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About Chris

Early days of fishing and wakeboarding boats. These days a little more relaxing and sailing time, mostly on catamarans. Still too poor be a yacht man.

Articles by Chris

Rodger from the United Kingdom asks: How was the nautical mile arrived at and why is the speed at sea called knots? Was there a means of determining the knot in bygone sailing days?

A nautical mile is a distance on the earth’s surface of 6,080 feet, which is equal to one minute of latitude at the earth’s equator. Since there are 360 degrees around the earth, and each degree equals 60 minutes, the distance around the earth, at the equator or any other great circle, is 21,600 nautical…

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Just the Basics Required Stuff to Have on Your Boat

You need to have a PFD (Personal Flotation Device) for every person onboard the boat. PFDs must be approved by the United States Coast Guard. To see the kinds of PFDs available, look here . In addition, if your boat is 16 feet or over, you need to have a throwable PFD onboard, and immediately…

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Pets OnBoard

Ellie from Wisconsin wondered about taking her cat along for a day of boating. Good for you, Ellie, for wanting to make sure your cat would be safe!  Yes, you probably can take your cat boating if you plan ahead. The best way to introduce your pet to boating is to spend some time together…

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Do I Have to Wear a PFD?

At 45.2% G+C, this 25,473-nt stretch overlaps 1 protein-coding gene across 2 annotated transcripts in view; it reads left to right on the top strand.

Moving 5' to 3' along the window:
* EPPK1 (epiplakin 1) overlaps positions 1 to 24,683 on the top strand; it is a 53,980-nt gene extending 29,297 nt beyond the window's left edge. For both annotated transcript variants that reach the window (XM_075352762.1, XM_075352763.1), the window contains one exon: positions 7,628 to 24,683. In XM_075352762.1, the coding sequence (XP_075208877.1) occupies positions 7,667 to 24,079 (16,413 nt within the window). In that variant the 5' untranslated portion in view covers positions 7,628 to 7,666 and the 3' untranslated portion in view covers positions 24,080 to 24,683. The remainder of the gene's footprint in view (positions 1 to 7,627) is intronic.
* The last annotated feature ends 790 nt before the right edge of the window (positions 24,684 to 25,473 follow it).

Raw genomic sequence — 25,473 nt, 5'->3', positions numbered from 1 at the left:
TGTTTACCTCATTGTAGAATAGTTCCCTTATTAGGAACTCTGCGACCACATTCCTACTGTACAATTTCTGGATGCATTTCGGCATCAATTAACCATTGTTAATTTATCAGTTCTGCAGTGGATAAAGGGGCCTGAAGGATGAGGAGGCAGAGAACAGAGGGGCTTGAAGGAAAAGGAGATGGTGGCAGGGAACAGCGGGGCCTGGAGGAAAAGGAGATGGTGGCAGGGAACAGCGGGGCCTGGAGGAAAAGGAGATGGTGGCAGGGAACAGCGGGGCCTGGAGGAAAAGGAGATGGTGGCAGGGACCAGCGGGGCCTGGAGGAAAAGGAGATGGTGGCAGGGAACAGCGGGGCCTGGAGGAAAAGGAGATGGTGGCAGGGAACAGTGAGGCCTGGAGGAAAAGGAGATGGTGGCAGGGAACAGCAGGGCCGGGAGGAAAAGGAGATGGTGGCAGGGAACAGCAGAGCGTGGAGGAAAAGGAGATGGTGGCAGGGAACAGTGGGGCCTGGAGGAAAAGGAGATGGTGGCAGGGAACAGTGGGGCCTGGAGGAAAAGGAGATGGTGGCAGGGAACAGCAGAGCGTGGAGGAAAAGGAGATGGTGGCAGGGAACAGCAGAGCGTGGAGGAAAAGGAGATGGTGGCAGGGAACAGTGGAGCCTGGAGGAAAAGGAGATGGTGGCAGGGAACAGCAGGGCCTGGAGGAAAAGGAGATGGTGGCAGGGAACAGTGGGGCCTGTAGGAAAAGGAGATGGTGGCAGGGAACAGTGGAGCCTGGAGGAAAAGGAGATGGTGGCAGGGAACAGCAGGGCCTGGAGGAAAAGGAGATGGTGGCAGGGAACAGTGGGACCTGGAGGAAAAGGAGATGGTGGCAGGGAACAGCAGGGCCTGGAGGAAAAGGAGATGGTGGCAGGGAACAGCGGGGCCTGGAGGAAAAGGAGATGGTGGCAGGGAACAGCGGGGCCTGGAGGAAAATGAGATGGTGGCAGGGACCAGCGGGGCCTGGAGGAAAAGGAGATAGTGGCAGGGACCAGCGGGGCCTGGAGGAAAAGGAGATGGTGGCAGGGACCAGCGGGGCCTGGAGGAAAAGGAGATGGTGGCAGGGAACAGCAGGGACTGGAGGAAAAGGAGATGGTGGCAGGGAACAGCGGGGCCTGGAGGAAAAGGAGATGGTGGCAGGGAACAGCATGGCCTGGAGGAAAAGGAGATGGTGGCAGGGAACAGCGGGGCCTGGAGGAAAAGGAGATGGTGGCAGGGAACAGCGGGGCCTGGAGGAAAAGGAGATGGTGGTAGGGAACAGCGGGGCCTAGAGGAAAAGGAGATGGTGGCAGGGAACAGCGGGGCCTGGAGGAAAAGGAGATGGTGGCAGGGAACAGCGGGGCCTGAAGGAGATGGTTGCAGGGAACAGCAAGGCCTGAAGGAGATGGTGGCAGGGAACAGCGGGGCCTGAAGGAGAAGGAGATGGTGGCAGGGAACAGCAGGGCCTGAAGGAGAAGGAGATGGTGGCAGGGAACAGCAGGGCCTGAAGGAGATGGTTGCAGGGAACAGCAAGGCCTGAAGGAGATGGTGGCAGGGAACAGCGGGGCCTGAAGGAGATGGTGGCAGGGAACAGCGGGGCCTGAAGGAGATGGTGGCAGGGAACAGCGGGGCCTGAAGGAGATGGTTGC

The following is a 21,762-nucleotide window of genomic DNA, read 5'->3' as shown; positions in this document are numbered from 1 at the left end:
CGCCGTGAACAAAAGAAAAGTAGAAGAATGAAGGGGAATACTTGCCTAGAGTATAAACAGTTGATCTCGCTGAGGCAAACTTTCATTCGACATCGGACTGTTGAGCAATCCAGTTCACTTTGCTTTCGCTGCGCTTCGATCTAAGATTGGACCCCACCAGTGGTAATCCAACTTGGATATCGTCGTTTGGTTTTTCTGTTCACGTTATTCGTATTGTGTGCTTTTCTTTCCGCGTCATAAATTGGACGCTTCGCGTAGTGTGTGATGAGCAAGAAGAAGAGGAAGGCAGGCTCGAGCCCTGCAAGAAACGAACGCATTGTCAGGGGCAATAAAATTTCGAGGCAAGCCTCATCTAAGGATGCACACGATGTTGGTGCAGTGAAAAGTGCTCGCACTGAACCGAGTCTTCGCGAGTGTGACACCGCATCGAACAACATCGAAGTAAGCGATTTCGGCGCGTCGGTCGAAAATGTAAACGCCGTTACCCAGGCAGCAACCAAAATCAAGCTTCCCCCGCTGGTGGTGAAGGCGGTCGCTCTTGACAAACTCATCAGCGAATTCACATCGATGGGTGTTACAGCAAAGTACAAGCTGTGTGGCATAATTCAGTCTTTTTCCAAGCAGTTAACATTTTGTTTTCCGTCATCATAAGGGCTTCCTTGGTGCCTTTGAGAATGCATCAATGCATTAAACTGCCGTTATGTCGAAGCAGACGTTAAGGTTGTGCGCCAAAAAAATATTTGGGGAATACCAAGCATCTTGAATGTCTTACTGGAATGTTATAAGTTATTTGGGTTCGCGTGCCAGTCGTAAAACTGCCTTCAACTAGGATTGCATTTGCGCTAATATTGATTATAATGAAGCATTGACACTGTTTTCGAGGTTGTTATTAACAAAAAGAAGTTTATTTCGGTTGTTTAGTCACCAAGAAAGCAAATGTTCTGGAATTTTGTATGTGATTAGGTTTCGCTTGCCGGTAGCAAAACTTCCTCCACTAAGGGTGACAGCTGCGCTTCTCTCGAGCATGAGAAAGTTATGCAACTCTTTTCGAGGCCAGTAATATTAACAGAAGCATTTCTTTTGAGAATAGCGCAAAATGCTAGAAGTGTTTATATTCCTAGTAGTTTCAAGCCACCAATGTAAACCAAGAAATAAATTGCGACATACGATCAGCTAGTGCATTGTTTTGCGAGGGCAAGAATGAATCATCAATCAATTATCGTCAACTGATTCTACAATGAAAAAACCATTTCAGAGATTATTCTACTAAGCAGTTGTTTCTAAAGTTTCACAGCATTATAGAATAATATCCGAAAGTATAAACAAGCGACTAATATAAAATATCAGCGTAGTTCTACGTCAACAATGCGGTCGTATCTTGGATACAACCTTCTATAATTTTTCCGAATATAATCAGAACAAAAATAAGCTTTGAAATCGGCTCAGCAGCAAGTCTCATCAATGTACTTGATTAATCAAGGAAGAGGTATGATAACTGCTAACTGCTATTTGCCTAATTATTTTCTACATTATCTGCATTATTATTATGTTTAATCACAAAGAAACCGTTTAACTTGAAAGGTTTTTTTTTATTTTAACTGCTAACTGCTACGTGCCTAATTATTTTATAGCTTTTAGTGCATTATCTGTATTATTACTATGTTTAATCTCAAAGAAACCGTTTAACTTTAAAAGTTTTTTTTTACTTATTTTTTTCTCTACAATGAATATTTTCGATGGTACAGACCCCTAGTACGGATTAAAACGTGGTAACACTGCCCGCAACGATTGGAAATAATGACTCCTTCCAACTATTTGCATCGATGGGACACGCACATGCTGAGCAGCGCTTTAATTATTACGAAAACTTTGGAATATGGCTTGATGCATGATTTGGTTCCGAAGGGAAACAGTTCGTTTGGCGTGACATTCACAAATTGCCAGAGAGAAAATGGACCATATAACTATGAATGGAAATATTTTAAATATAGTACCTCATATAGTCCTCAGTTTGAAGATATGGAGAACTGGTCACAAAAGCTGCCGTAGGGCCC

Christa from Illinois asks, “Do I always have to wear my PFD?” The easy answer to that question is that Illinois has a law that says anyone 13 or younger must wear a PFD when underway on a boat. Also, a Federal law requires that children 12 and under must wear a PFD when onboard…

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Boat Parts and Terms

Boat Parts and Terms The front of the boat is called the The left side of the boat is called the side The right side of the boat is called the side The back of the boat is called the Other Boating Words to Know: Hull : The body of the boat not including the…

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All About PFDS

DESCRIPTIVE TYPES OF PERSONAL FLOTATION DEVICES (PFDs) A TYPE I PFD, or OFFSHORE LIFE JACKET provides the most buoyancy. It is effective for all waters, especially open, rough, or remote waters where rescue may be delayed. It is designed to turn most unconscious wearers in the water to a face-up position. The TYPE I comes…

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Giggles

My name is giggles and I joined a Mariner Scout Troop. Last summer we charted an 80 foot schooner and we were the crew. We could not wait to take the cruise to Catalina Island. The schooner we took was a schooner that our troop has been sailing since the 1960’s. The schooner has a…

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Vicki asks “How Many People Can Fit in a Boat?”